Women's Education des femmes, Winter 1992-93 - Vol. 10, No. 1 & Spring 1999, Vol. 13, No. 1
Child abuse and violence against adolescent and adult women is a serious societal problem. If the problem is ever going to be effectively addressed, it must be through prevention. In this article, the author discusses several key components which any successful prevention program must incorporate.
Women's Education des femmes, Sept. 1989 - Vol. 7, No. 3
Authors: Linda McDonald
In this article, written in 1989, changes made by the Department of Indian and Northern Affairs (DIAND) to post-secondary education funding guidelines are discussed. The changes embittered First Nations people and resulted in protests across the country. The controversy left the Canadian public confused and unsure what to think about the issue. With media reports of large sums of money given "gratis" for a seemingly indeterminate number of years for native post-secondary education, many Canadians reacted angrily and denounced the policy as unfair.
This brief is in support of a National policy for Paid Skills Development Leave. Its purpose is to:
• examine the barriers that prevent women's access to Skills Development
• investigate and propose various methods and policies by which a system of Paid Skills Development Leave will function equitably in our society.
• recommend a framework within which a just and creative national educational policy can be built: one that will foster true economic equality for women in Canadian society.
Women's Education des femmes, Fall 1988 - Vol. 6, No. 4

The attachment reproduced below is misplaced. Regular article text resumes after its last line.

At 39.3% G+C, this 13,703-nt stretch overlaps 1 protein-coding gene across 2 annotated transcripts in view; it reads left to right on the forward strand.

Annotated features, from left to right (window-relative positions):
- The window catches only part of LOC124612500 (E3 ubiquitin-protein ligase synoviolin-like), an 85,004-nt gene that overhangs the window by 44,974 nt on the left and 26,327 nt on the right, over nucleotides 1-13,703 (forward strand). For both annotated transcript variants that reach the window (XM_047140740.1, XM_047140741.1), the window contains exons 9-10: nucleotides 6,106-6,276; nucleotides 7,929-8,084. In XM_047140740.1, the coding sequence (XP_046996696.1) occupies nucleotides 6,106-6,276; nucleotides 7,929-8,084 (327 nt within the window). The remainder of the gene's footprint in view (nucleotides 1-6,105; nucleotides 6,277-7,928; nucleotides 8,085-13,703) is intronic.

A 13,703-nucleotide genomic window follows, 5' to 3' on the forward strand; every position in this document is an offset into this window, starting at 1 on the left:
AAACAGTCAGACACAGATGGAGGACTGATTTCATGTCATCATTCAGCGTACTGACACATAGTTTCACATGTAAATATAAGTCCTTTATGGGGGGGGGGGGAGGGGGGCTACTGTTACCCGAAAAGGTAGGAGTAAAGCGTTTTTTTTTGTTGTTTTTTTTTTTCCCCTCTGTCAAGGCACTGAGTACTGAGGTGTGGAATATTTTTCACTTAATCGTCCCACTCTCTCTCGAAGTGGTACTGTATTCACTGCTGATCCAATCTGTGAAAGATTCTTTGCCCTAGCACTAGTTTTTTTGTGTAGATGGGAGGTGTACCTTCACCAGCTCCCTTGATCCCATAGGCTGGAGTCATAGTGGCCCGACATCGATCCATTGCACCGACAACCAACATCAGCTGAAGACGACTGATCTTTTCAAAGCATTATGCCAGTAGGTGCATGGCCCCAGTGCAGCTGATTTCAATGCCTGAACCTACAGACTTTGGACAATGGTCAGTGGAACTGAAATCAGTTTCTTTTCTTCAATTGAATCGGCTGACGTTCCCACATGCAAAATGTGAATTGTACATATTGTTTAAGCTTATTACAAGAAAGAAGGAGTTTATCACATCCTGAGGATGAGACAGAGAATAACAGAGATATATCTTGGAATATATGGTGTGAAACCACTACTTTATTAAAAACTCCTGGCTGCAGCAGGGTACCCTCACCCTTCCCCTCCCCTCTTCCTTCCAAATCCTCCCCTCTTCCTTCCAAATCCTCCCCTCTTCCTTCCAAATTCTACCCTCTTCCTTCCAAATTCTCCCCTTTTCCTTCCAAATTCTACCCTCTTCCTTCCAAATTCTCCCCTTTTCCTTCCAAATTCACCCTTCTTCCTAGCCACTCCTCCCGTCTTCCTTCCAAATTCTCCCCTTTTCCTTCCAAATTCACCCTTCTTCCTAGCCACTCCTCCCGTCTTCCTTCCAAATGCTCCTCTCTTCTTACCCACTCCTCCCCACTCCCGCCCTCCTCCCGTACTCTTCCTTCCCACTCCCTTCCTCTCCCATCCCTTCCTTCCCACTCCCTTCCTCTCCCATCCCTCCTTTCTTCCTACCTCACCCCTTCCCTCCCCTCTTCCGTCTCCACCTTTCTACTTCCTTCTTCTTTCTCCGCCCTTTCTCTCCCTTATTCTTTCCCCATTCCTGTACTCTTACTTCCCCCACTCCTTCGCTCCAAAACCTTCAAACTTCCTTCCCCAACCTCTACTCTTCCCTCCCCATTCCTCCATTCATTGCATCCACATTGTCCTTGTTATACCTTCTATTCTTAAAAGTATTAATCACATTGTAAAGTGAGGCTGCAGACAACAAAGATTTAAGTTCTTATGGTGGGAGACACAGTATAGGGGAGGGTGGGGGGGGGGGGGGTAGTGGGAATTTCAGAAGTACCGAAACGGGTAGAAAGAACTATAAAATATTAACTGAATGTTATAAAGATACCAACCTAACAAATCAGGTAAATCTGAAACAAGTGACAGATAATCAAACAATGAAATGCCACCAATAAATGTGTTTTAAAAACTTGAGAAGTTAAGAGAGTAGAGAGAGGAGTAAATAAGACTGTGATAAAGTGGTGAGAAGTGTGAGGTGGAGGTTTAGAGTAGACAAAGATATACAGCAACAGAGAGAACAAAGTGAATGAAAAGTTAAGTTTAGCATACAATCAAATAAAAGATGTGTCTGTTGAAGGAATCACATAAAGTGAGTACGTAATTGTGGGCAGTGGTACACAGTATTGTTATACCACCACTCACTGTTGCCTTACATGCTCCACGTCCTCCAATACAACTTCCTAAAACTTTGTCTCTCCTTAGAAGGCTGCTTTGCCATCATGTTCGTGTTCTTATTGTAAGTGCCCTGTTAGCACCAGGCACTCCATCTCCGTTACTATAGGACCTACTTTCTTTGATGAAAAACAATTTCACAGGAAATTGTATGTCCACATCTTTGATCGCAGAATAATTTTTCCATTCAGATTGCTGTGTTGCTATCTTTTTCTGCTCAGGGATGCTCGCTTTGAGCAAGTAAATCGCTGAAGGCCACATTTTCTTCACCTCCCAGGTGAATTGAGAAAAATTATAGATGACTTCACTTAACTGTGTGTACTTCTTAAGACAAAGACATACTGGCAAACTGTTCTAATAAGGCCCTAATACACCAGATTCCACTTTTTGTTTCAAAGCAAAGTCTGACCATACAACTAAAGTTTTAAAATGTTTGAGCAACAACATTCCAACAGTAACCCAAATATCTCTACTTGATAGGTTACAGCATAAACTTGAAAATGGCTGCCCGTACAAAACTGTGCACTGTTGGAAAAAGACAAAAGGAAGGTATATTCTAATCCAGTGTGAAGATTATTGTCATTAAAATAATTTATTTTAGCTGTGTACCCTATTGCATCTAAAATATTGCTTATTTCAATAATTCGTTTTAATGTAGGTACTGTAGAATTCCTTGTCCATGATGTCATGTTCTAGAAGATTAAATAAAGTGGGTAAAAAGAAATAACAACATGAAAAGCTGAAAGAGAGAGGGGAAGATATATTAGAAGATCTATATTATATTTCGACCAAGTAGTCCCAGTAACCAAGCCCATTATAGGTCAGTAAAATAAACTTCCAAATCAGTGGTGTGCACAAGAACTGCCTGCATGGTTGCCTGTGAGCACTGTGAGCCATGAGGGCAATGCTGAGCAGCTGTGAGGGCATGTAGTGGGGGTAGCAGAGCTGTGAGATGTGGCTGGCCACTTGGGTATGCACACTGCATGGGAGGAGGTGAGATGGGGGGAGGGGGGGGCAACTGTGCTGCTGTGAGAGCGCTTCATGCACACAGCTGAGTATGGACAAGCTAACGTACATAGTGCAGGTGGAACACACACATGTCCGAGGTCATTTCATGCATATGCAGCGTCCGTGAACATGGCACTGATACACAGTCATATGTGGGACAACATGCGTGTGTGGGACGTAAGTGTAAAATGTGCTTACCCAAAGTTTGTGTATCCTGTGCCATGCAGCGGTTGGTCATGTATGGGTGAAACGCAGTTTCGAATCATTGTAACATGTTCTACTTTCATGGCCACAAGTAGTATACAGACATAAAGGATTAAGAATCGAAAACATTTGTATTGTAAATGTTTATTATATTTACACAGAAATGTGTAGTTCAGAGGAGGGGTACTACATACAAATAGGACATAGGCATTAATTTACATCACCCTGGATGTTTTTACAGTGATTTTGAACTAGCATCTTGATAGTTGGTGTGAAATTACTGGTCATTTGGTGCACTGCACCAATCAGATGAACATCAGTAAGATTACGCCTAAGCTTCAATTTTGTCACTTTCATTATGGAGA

Authors: Diana Ellis
This article examines “grounding assumptions” developed by the Women's Research Centre, Vancouver, British Columbia, concerning women's work and its contribution to the economy. These grounding assumptions are statements used in discussion groups, as the basis for talks and workshops, and for helping other groups to develop their own grounding assumptions to reflect their particular community
Women's Education des femmes, Spring 1999 - Vol. 13, No. 1
Authors: Diana Ellis
This article examines the tactic of working with community women to develop "grounding assumptions" about women and their place in the economy, which can be used to develop action strategies suitable to their needs.
Grounding assumptions present a basic analysis of a situation and offer a useful place for discussion to start. They are statements that need not be broken down any further; statements that can begin comfortably with "We believe that…"
A Kit about Violence and Women's Education for Adult Education and Adult Learners
Most of us believe that the right to education, from kindergarten through high school, is fundamental. However, not everyone is able to fully enjoy that right; not everyone is able to obtain an education that is empowering, relevant, safe and useful. Women who have lived in violent homes, who have been subjected to physical or sexual abuse, who have experienced systemic violence such as that experienced by many women at residential school, did not receive an education that was safe, empowering, relevant or useful.